Rio has been inspiring, as all of the last three or four Olympics have been. All the participants, whether medallists or those from obscure countries coming in a distant seventh, have shown us the principal of the privilege of simply taking part. Even for those of us who seem to have a sport-bypass and no usual interest at all, watching these people perform to the very highest level is very compelling.

​​
The performances at the Velodrome have been particularly difficult to ignore. Wonderfully fit athletes charging around a beautiful stadium dressed like sci-fi robots with exotic helmets and colourful suits seeming to be able to accelerate from a standing start in milliseconds.

Listening to their interviews afterwards they are clearly very emotional after giving their all in pursuit of their personal best, however, when they are “in the zone” they concentrate on the performing not the emotions around it. Jason Kenny had to endure two re-starts in his last race and yet, afterwards, admitted that he had been in a euphoric bubble whilst he was performing. Meanwhile the equally unbeatable Laura Trott performed like the genius she is but afterwards simply overflowed with tears at the enormity of what she had achieved. This may be their secret! Divorcing the emotion from the process can often be the key to a successful outcome.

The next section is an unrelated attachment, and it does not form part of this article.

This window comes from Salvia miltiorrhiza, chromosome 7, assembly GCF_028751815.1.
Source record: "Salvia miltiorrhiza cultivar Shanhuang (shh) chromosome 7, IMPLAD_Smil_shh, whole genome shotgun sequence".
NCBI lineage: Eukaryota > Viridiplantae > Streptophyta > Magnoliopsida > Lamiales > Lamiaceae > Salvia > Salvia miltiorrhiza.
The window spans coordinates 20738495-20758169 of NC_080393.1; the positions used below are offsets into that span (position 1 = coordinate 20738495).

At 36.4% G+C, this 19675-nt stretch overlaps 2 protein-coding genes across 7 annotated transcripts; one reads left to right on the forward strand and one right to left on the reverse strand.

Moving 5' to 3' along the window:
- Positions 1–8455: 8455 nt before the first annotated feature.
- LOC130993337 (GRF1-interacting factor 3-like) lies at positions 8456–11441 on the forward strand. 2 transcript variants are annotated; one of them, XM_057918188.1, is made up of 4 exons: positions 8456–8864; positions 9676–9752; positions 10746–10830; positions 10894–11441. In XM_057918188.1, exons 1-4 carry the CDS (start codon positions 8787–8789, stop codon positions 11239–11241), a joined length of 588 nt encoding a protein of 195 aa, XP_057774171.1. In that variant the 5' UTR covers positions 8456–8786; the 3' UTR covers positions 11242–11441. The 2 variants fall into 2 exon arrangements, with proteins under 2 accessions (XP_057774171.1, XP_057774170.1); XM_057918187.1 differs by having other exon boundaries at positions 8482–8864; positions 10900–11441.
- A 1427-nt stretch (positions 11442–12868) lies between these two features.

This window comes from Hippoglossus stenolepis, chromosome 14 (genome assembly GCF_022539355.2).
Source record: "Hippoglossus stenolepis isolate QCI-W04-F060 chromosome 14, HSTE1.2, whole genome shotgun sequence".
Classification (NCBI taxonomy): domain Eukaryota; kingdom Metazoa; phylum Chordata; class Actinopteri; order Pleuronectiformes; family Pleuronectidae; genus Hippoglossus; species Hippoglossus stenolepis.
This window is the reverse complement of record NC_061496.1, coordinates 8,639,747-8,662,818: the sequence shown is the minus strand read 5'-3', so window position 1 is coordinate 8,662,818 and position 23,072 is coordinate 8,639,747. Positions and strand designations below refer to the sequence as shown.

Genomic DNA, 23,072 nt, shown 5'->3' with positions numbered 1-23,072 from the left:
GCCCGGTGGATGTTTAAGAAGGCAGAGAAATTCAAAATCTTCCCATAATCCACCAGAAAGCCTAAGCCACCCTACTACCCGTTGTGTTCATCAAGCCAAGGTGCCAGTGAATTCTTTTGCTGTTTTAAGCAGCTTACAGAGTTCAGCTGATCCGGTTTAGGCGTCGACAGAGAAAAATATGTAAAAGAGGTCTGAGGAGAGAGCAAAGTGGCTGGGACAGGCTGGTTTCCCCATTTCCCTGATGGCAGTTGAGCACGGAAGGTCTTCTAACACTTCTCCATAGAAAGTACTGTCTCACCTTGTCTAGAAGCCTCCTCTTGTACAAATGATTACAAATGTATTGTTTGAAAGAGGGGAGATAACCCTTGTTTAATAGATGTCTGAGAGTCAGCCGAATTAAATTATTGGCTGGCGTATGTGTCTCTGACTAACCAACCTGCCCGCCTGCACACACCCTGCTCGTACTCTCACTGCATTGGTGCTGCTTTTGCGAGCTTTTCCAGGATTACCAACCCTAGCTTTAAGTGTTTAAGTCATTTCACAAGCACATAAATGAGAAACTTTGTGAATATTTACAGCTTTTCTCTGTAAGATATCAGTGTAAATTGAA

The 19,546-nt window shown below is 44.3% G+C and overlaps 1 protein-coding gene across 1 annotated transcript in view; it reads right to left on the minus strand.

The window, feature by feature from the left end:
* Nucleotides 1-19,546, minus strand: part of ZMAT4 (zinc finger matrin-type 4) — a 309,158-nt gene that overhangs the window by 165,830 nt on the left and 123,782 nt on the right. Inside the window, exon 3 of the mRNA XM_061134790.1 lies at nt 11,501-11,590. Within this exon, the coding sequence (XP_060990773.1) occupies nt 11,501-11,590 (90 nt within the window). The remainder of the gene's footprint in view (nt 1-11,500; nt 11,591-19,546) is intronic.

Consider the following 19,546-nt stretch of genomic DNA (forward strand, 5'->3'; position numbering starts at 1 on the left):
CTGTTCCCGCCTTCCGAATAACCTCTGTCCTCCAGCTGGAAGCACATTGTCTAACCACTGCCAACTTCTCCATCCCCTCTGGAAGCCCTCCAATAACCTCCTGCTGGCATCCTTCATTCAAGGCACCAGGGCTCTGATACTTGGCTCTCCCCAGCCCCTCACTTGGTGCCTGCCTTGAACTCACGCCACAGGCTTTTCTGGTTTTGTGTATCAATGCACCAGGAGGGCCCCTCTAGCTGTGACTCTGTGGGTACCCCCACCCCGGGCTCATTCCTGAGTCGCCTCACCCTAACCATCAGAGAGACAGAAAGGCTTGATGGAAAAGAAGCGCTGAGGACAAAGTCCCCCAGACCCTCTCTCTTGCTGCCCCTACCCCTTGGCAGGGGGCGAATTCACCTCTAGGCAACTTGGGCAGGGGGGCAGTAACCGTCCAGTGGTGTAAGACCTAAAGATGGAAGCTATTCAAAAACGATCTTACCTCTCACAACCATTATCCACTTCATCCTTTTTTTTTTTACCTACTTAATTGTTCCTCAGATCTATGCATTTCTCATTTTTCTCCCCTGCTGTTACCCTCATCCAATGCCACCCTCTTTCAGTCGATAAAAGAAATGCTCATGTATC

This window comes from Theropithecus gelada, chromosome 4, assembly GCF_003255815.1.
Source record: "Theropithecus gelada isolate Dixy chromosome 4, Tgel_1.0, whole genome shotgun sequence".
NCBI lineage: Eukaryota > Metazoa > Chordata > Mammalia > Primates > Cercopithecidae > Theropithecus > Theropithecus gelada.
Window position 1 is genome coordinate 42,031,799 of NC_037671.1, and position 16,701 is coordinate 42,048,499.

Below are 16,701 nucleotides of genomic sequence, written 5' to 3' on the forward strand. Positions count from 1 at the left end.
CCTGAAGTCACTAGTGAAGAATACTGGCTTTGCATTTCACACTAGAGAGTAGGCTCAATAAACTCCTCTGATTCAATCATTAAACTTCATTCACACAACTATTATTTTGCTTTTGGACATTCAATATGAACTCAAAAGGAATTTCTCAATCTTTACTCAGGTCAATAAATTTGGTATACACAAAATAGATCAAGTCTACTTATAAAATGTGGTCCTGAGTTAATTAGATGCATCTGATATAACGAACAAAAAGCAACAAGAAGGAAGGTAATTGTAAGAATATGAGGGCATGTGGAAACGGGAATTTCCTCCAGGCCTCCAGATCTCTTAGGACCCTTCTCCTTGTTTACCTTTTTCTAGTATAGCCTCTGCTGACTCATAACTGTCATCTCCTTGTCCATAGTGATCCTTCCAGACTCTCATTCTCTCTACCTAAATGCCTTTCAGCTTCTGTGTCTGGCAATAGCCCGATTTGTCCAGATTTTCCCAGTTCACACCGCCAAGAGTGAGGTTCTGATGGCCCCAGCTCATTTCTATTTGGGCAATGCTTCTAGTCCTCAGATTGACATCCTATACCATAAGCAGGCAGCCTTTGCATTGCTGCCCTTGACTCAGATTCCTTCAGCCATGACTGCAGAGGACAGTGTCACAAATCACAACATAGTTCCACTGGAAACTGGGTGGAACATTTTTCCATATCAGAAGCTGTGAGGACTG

And so it is with dispute resolution. Anyone who has been involved with any sort of dispute knows how easy it is to get so carried away with the wave of emotion (often anger or extreme sadness). The more the conflict develops the more the participants go over and over the “facts” and as they fester away the more extreme the reaction. Adrenaline and testosterone-fuelled emotion leads the most sensible people to act in an extreme and surprising way. Then, on reflection, they get more angry, more hard-done-by, and the common-held area of the problem becomes smaller and more difficult to focus on.

The Mediator is the catalyst that can help diffuse the emotion and try and concentrate on the “process”. Just as the cycling is not a simple action, the mediation “process” is not a robotic function but something to be handled with skill and discretion. Parties can let off steam, vent their fury but, when it comes down to the settlement, be gently guided to think of the root of the problem, look at it from a different angle, consider a host of different possibilities and, in around 80% of cases, come around to an answer that works for all the parties.

Alas, as a Mediator, we don’t get to wear the blue and white skin suits and alien space-helmets of the track cyclist (nor for that matter earn gold medals) but perhaps we can help others to experience the sheer relief of putting a dispute behind them and moving on to better things.